Article in brief: Unity comes in various shapes and forms, and a united Middle East does not come by force. War, murder, and terrorism are not means of uniting the region, rather, we should start at a smaller yet significant onset: a working social structure.
I discussed in my last article four major components that unite a region; physical barriers, social development, political union, and interdependence. However, within all these components one prominent aspect is embedded in all four, and that’s a social structure.
Social structure can mean many different things to many different people. For example, Europe’s social structure in the 12th and 19th centuries present kings at the top of the social class, followed by priests, lords, merchants, farmers, and slaves. On the other hand, Japan had a rather different social structure than that of Europe in the same historical period. Unlike Europe, in which peasants were the lowest of the social class, the Japanese system placed merchants at the bottom.
Due to Confucian ideals that emphasized the importance of productive members in a society, farmers, hunters, and fishermen had a higher status than merchants in Japan (Szczepanski 2015). So what is a good social structure? Is there a best? What will work in the Middle East today?
The great philosopher Confucius summed up what a social structure is in five main points. He defined the social structure as five constant relationships most people have. First, that rulers should be benevolent, as subjects should be loyal. Second, parents should be loving, as a child should be obedient. Third, a husband should be caring and respectful, as a wife should be loving and understanding. Fourth, an elder sibling should be gentle, as a younger sibling should be respectful. Fifth, friends in society should be considerate, and younger friends should be reverential. (Bary 2008)
Nations, civilizations, states, and empires have one thing in common: society. It is societies that make up states, not states that make up societies. It is the relationship you have with your sibling, parent, spouse, government, and even your environment that reflects the strength of your society. A working social structure builds up on the basis of a strong society whose relationships are resilient.
The samurais in Japan call this Bushido, meaning “The way of the warrior”. Bushido is the code of conduct that a Samurai has between him and all those dependent on him, especially the Daimyo “feudal ruler”. As Hojo Shigetoki wrote in the thirteenth century, “When one is serving officially or in the master’s court, he should not think of hundred or thousand people, but should consider only the importance of the master.” (Louis and Ito 2006). It is not only the master that the Samurai should be serving, but also parents.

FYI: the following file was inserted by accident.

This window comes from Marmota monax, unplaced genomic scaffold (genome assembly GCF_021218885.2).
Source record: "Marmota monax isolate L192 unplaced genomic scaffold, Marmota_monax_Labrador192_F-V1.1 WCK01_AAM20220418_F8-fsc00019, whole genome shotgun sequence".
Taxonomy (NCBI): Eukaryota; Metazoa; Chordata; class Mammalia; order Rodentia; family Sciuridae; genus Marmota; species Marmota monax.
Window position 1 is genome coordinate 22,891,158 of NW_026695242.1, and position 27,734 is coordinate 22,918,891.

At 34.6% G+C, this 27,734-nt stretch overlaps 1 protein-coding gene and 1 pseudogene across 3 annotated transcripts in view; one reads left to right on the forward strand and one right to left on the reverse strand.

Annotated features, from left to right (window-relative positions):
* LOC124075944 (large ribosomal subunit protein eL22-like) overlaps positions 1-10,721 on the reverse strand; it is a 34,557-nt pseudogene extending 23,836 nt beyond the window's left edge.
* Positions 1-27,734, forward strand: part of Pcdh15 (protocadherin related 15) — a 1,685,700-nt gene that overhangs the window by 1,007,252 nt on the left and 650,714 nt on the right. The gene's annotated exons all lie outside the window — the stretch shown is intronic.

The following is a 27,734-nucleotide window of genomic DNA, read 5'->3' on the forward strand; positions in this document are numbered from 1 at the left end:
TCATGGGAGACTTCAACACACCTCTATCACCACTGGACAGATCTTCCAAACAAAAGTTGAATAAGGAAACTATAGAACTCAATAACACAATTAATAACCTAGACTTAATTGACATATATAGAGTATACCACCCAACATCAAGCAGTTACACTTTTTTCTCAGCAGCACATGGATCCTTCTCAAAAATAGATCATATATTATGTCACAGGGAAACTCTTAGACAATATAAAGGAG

In Bushido, family duty was a fundamental priority amongst anything else, as parents were the most recent link in the chain that connected to Samurai ancestry. Just as masters were respected, parents too demanded complete respect. According to the fourteenth century writer, Shiba Yoshimasa, “Even if ones parent’s are lacking in wisdom, if one will follow their precepts he will first of all likely not be turning his back on the Way of Heaven.” (Wilson 1982)
It is also said that a Samurai must always keep the awareness of his mortality in mind, as this constant reminder of death will prevent him from ever being lazy, disrespecting others, engaging in futile arguments, indulging in unhealthy desires, neglecting his duties, or forming any unhealthy attachments with materialistic possessions. These are the primary reasons why the Samurais, until this very day, are highly respected and acknowledged. Their social structure and observance of one’s affairs towards the five main relationships of Confucius are highly embedded in Samurai culture and lifestyle.
For societies to function, all the attributes mentioned above must be taken into consideration and executed efficiently to achieve a working social structure. Don’t get me wrong, I am not telling you to wake up tomorrow with a Japanese Kimono claiming you’re a Samurai. I am sure many of the values and social structures that I mentioned are things you’ve already heard before in your life, especially those regarding parental relationships.
Note, I am not limiting the idea of a perfect social structure into a formula of A+B+C = Z, I am merely restating what history taught us. Societies that follow their own desires, develop bad habits, neglect the strive for knowledge, form unhealthy attachment to materialistic matters, and most of all, disrespect their own families, are fated to collapse. So what is the best social structure in the Middle East? Well, only what you do next after reading this article will determine that.
- Bary, William Theodore De. Sources of East Asian Tradition: The modern period. 2. New York: Columbia University Press,, 2008.
- Louis, Thomas, and Tommy Ito. Samurai Code of the Warrior. NEw York City: Fall River Press, 2006.
- Szczepanski, Kallie. The Four-Tiered Class System of Feudal Japan. http://asianhistory.about.com/od/japan/p/ShogJapanClass.htm (accessed 2015).
- Wilson, William Scott. Ideals of the Samurai. Black Belt Communications, 1982.
Nasser AlFalasi was born the year the cold war ended. For those who don’t know the year the cold war ended, Nasser’s columns in SAIL is exactly for that reason. Nasser’s undergrad was in Financial Services at the Higher Colleges of Technology. He then pursued his graduate studies at NYU, NYC concentrating in global affairs with a specialization in international relations and transnational security. His major interests include history and global affairs. Most of his columns will be in regards to those topics. By the way, if you haven’t already found out the year Nasser was born, its 1991.
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